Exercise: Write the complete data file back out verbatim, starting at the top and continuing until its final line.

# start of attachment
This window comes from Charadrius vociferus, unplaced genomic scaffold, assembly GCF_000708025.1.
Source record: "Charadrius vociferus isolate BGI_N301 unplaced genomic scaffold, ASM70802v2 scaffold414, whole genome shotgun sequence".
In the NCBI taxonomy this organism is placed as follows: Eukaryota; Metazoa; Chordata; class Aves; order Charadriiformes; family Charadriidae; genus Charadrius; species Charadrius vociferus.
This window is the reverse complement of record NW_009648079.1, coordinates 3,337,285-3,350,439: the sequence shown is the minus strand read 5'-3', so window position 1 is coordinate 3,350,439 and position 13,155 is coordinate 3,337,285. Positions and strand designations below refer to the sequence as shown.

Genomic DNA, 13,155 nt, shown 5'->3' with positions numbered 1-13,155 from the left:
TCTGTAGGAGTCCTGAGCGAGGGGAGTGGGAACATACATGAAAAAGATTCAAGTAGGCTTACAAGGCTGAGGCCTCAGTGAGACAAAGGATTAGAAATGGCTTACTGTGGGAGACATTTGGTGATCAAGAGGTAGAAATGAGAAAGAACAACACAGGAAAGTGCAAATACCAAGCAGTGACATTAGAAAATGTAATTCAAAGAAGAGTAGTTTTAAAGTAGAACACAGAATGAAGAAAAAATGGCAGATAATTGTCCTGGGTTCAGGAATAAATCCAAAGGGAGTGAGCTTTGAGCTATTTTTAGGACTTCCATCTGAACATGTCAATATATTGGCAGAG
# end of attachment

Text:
This window comes from Charadrius vociferus, unplaced genomic scaffold, assembly GCF_000708025.1.
Source record: "Charadrius vociferus isolate BGI_N301 unplaced genomic scaffold, ASM70802v2 scaffold414, whole genome shotgun sequence".
In the NCBI taxonomy this organism is placed as follows: Eukaryota; Metazoa; Chordata; class Aves; order Charadriiformes; family Charadriidae; genus Charadrius; species Charadrius vociferus.
This window is the reverse complement of record NW_009648079.1, coordinates 3,337,285-3,350,439: the sequence shown is the minus strand read 5'-3', so window position 1 is coordinate 3,350,439 and position 13,155 is coordinate 3,337,285. Positions and strand designations below refer to the sequence as shown.

Genomic DNA, 13,155 nt, shown 5'->3' with positions numbered 1-13,155 from the left:
TCTGTAGGAGTCCTGAGCGAGGGGAGTGGGAACATACATGAAAAAGATTCAAGTAGGCTTACAAGGCTGAGGCCTCAGTGAGACAAAGGATTAGAAATGGCTTACTGTGGGAGACATTTGGTGATCAAGAGGTAGAAATGAGAAAGAACAACACAGGAAAGTGCAAATACCAAGCAGTGACATTAGAAAATGTAATTCAAAGAAGAGTAGTTTTAAAGTAGAACACAGAATGAAGAAAAAATGGCAGATAATTGTCCTGGGTTCAGGAATAAATCCAAAGGGAGTGAGCTTTGAGCTATTTTTAGGACTTCCATCTGAACATGTCAATATATTGGCAGAG